Venus Springs v. Ally Financial Incorporated


UNPUBLISHED PER CURIAM OPINION filed. Originating case number: 3:10-cv-00311-MOC-DCK Copies to all parties and the district court/agency. [1000058497].. [16-2146]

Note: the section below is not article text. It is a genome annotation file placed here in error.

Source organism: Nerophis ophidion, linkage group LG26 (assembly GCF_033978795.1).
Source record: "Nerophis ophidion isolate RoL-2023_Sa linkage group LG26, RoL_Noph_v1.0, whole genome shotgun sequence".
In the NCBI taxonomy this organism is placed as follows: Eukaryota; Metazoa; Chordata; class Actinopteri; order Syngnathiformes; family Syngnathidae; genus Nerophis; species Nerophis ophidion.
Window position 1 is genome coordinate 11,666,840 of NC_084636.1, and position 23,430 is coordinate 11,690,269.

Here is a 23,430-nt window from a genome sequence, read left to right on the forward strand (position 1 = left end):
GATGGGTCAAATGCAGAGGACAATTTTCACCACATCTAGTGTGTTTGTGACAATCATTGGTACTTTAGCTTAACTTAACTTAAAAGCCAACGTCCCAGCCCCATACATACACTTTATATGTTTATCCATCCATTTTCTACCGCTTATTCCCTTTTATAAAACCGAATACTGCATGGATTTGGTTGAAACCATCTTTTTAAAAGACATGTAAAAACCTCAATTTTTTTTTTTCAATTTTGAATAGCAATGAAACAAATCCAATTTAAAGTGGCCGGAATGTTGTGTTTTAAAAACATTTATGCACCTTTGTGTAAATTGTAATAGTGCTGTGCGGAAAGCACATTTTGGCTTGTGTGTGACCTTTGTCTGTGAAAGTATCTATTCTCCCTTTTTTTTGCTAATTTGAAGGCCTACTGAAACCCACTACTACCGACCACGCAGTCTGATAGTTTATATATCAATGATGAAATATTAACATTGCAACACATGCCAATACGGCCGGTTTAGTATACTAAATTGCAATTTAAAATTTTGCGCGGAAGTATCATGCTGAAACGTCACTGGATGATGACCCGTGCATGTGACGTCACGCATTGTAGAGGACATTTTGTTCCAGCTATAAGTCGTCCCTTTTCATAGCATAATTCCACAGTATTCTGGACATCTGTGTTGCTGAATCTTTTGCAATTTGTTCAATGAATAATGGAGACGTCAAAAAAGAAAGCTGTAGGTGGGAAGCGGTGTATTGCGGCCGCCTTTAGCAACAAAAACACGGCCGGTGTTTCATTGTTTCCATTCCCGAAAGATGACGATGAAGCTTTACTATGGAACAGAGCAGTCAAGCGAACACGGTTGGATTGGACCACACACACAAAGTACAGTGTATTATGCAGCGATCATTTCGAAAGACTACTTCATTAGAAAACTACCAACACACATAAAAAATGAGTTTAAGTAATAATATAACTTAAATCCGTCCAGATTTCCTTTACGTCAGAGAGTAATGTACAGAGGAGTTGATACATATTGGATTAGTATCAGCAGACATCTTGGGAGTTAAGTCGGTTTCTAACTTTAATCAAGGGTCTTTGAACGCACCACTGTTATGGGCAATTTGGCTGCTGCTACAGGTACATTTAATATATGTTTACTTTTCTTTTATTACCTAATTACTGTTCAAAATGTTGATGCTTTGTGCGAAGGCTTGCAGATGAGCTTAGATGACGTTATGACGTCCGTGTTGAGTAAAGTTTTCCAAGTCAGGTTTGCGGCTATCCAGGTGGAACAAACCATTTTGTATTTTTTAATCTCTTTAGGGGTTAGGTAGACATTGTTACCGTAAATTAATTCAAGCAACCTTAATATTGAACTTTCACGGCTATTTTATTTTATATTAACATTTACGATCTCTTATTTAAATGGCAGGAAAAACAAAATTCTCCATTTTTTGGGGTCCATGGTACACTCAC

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Appeal: 16-2146 Doc: 28 Filed: 04/10/2017 Pg: 1 of 6 UNPUBLISHED UNITED STATES COURT OF APPEALS FOR THE FOURTH CIRCUIT No. 16-2146 VENUS YVETTE SPRINGS, a/k/a Yvette Springs, Plaintiff - Appellant, v. ALLY FINANCIAL INCORPORATED, f/k/a GMAC Incorporated; AMY BOUQUE, Defendants – Appellees, and KATHLEEN PATTERSON; DAUTRICH, YEQUIANG HE, a/k/a Bill He; CYNTHIA Defendants. Appeal from the United States District Court for the Western District of North Carolina, at Charlotte. Max O. Cogburn, Jr., District Judge. (3:10-cv-00311-MOC-DCK) Submitted: March 28, 2017 Decided: April 10, 2017 Before SHEDD, DUNCAN, and FLOYD, Circuit Judges. Affirmed by unpublished per curiam opinion. Herman Kaufman, HERMAN KAUFMAN, ESQ., Old Greenwich, Connecticut; Venus Yvette Springs, SPRINGS LAW FIRM PLLC, Charlotte, North Carolina, for Appellant. Kirk G. Warner, Clifton L. Brinson, SMITH, ANDERSON, BLOUNT, DORSETT, MITCHELL & Appeal: 16-2146 Doc: 28 Filed: 04/10/2017 Pg: 2 of 6 JERNIGAN, LLP, Raleigh, North Carolina, for Appellees. Unpublished opinions are not binding precedent in this circuit. 2 Appeal: 16-2146 Doc: 28 Filed: 04/10/2017 Pg: 3 of 6 PER CURIAM: Venus Yvette Springs appeals the district court’s order adopting the magistrate judge’s order granting Ally Financial Incorporated (“Ally”) and Amy Bouque’s (collectively, Appellees) motion for a protective order.* Finding no reversible error, we affirm. Springs first contends that the district court violated this Court’s mandate by modifying a protective order and that the court lacked subject-matter jurisdiction to enter a postjudgment protective order, even though we previously ruled that it had such jurisdiction. court’s interpretation of “We review de novo the district the mandate.” United Pileggi, 703 F.3d 675, 679 (4th Cir. 2013). “forecloses relitigation of issues States v. The mandate rule expressly or impliedly decided by the appellate court,” as well as “issues decided by the district court but foregone on appeal or otherwise waived.” United States v. Susi, 674 F.3d 278, 283 (4th Cir. 2012). Moreover, “any issue that could have been but was not raised on appeal is waived and thus not remanded.” Doe v. Chao, 511 F.3d 461, 465 (4th Cir. 2007) (internal quotation marks omitted). * We This case has been before us on two prior occasions, Springs v. Ally Fin., Inc., 475 F. App’x 900 (4th Cir. 2012) (No. 12-1258), and Springs v. Ally Fin., Inc., 657 F. App’x 148 (4th Cir. 2016) (Nos. 15-1244, 15-1888). 3 Appeal: 16-2146 Doc: 28 conclude Filed: 04/10/2017 that the district Pg: 4 of 6 court faithfully carried out our that Appellees’ motion was not authorizes the mandates. Next, timely Springs filed. contends Rule 26(c), Fed. R. Civ. P., district court to issue protective orders, but does not contain a timeframe in which a party must seek such an order. However, “courts regularly have grafted reasonable time requirements onto otherwise silent federal procedural rules in both the criminal and civil contexts.” Resolution Tr. Corp. v. N. Bridge Assocs., Inc., 22 F.3d 1198, 1204 (1st Cir. 1994) (internal quotation marks omitted). Here, Appellees first sought to resolve this dispute without seeking judicial intervention, as required by Rule 26(c). We further conclude that Appellees filed their motion within a reasonable time. Finally, Springs contends that good cause does not support the protective order and that it violates her First Amendment rights. We review a “district court’s entry of a protective order . . . for abuse of discretion.” 415 F.3d 325, 330 (4th Cir. 2005). Fonner v. Fairfax Cty., “The district court abuses its discretion if its conclusion is guided by erroneous legal principles or rests upon a clearly erroneous factual finding.” Belk, Inc. v. Meyer Corp., U.S., 679 F.3d 146, 161 (4th Cir. 2012) (internal quotation marks omitted). 4 Appeal: 16-2146 Doc: 28 Filed: 04/10/2017 Pg: 5 of 6 The Supreme Court has held that “where . . . a protective order is entered on a showing of good cause as required by Rule 26(c), is limited to the context of pretrial civil discovery, and does not restrict the dissemination of the information if gained from Amendment.” (1984). issue in other sources, it does not offend the First Seattle Times Co. v. Rhinehart, 467 U.S. 20, 37 Springs correctly notes that the video deposition at the protective order was not just pretrial civil discovery, but was attached to her opposition to Ally’s motion for summary judgment. We have “held that the First Amendment right of access [to judicial documents] attaches to materials filed in connection with a summary judgment motion.” Pub. Citizen, 749 F.3d 246, 267 (4th Cir. 2014). conclude that the district court should have Doe v. Thus, we conducted an explicit First Amendment analysis. However, “we may affirm a district court’s ruling on any ground apparent in the record.” United States ex rel. Drakeford v. Tuomey, 792 F.3d 364, 375 (4th Cir. 2015). In the sealing context, the First Amendment limits restricting access to court documents to restrictions “necessitated by a compelling government interest” and that are “narrowly tailored to serve that interest.” omitted). Doe, 749 F.3d at 266 (internal quotation marks Applying this framework to the protective order at issue, we readily conclude that the district court’s order does 5 Appeal: 16-2146 Doc: 28 Filed: 04/10/2017 Pg: 6 of 6 not unduly infringe on Springs’ First Amendment rights. The district court has a compelling interest in preventing litigants like Springs from using discovery to mock and harass a private party on the Internet. See Seattle Times, 467 U.S. at 34 (“Rule 26(c) furthers a substantial governmental interest unrelated to the suppression of expression.”). Moreover, the district court’s order is narrowly tailored to support that interest, only preventing Springs from using the video and audio recordings to distribute her message. Finally, we conclude that the district court did not abuse its discretion in concluding that good cause supports issuing the protective order. “Broad allegations of harm, unsubstantiated by specific examples or articulated reasoning, do not satisfy” Rule 26(c). Cipollone v. Liggett Grp., Inc., 785 F.2d 1108, 1121 (3d Cir. 1986). However, Springs accused Bouque defamation of perjury, North Carolina law. which amounts to per se under See Gudger v. Penland, 13 S.E. 168, 170 (N.C. 1891). Accordingly, dispense with contentions are we oral affirm the argument adequately district because presented in court’s the the facts order. We and legal materials before this court and argument would not aid the decisional process. AFFIRMED 6